TOKYO - Just two and a half weeks into his tenure as Prime Minister, a controversy is already threatening to hurt Mr Yoshihide Suga's sky-high approval ratings.
The PM is tasked with appointing scholars to the Japan Science Council, which is set up within the government but makes policy recommendations independent from it.
This would ordinarily be a rubber-stamp process, with the names nominated by the Council approved by the PM. In a first, however, Mr Suga rejected six out of the 105 names submitted this year, causing an uproar that his government is curtailing academic freedoms.
All six had crossed Mr Suga when he was Chief Cabinet Secretary by voicing opposition to controversial policies in the past.
The government has refused to explain why the six academics were rejected, despite calls for an explanation by the Council President Takaaki Kajita, who won the Nobel Prize for Physics in 2015.
A minor protest, attended by about 300 people, broke out in front of the Prime Minister's Office on Saturday (Oct 3).
But observers also noted that the treatment is in line with Mr Suga's reputation as Chief Cabinet Secretary of demoting bureaucrats who did not see eye to eye with him.
"The Suga administration does not seem very interested in liberalism, as seen from the refusal to appoint the members," University of Tokyo political scientist Yu Uchiyama told The Sunday Times.
But on the flipside, Mr Suga's hold on the bureaucracy could make him more adept at bulldozing through the reforms that he wants and undoing practices that are leftover relics from Japan's heady bubble era.
"I feel that the awareness for reforms is quite strong," Dr Sota Kato, a research director at The Tokyo Foundation for Policy Research think-tank, told The Sunday Times.
"The new Prime Minister will put considerable effort into improving productivity through regulatory reforms. He has the know-how and personal connections to eliminate resistance from businesses or other groups with vested interests."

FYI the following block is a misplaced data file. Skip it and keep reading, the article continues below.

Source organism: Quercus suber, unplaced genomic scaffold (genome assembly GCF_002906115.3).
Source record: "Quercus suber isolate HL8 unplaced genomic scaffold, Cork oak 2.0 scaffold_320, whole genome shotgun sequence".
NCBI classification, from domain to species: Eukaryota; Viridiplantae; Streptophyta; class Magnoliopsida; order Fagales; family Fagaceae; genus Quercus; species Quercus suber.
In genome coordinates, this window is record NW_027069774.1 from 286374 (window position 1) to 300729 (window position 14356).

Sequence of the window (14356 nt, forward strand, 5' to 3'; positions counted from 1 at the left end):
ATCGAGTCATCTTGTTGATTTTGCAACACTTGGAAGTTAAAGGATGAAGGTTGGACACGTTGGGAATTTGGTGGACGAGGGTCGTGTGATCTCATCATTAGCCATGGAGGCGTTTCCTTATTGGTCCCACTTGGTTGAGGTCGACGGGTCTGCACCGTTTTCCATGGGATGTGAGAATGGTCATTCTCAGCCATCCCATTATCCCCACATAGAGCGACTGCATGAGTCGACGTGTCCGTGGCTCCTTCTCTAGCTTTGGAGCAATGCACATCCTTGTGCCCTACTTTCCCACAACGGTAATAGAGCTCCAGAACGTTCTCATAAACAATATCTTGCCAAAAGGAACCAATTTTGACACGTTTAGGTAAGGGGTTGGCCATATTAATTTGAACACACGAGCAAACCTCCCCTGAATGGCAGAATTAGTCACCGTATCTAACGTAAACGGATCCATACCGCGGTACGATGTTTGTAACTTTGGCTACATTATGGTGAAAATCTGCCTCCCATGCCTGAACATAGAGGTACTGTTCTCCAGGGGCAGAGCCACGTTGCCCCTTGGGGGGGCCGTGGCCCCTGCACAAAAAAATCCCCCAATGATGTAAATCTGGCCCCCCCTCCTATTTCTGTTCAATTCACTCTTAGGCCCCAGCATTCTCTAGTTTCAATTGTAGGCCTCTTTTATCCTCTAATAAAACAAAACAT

One of those leading the charge is administrative reform minister Taro Kono, a former defence and foreign minister, who wants to stamp out inkan or hanko seals and fax machines that remain commonplace.
Mr Kono also led the charge last year to switch the naming order of Japanese names in English such that the family name is written first, as is how they are presented in Japanese.
In arguing for a reversal of what has effectively been government policy since the Meiji era (1868 to 1912), Mr Kono argued that Chinese and Korean names are be written in English as they are read in their native languages.
What this means is that "Yoshihide Suga" should, in fact, be written as "Suga Yoshihide", though the practice has been inconsistently adopted in the Japanese government, let alone the private sector.
But Mr Kono might well see more success with his push to eliminate the seals and fax machines, especially with the push to go paperless amid the Covid-19 pandemic.
Mr Suga has also named to the Cabinet Japan's first Digital Minister, Mr Takuya Hirai, who was directed to set up a digital agency to speed up the inefficient bureaucracy.
Mr Kono told a news conference last month: "I don't think there are that many administrative procedures that actually need printing out paper and faxing.
"Why do we need to print paper? In many cases, it's simply because the hanko stamp is required. If we can put a stop to that culture, it will eliminate the need for paper, faxing and seals."
He then said in a tweet on Friday (Oct 2): "We checked 800 most often used government procedures with hanko, or name stamp or seal, and found few of them need to continue with hanko. This is the first step to make those procedures online."
Experts were split over the possibility of success, unless Mr Suga weighs in with his influence.
Dr Uchiyama told The Sunday Times: "Mr Kono is very energetic, but I think the resistance is strong."
Still, Dr Kato said: "In the case of the seals, there are interest groups that are connected to LDP (the ruling Liberal Democratic Party) members and have hindered reforms.
"But if it becomes a major agenda, it will be a game of numbers and the resistance of small interest groups can be overcome."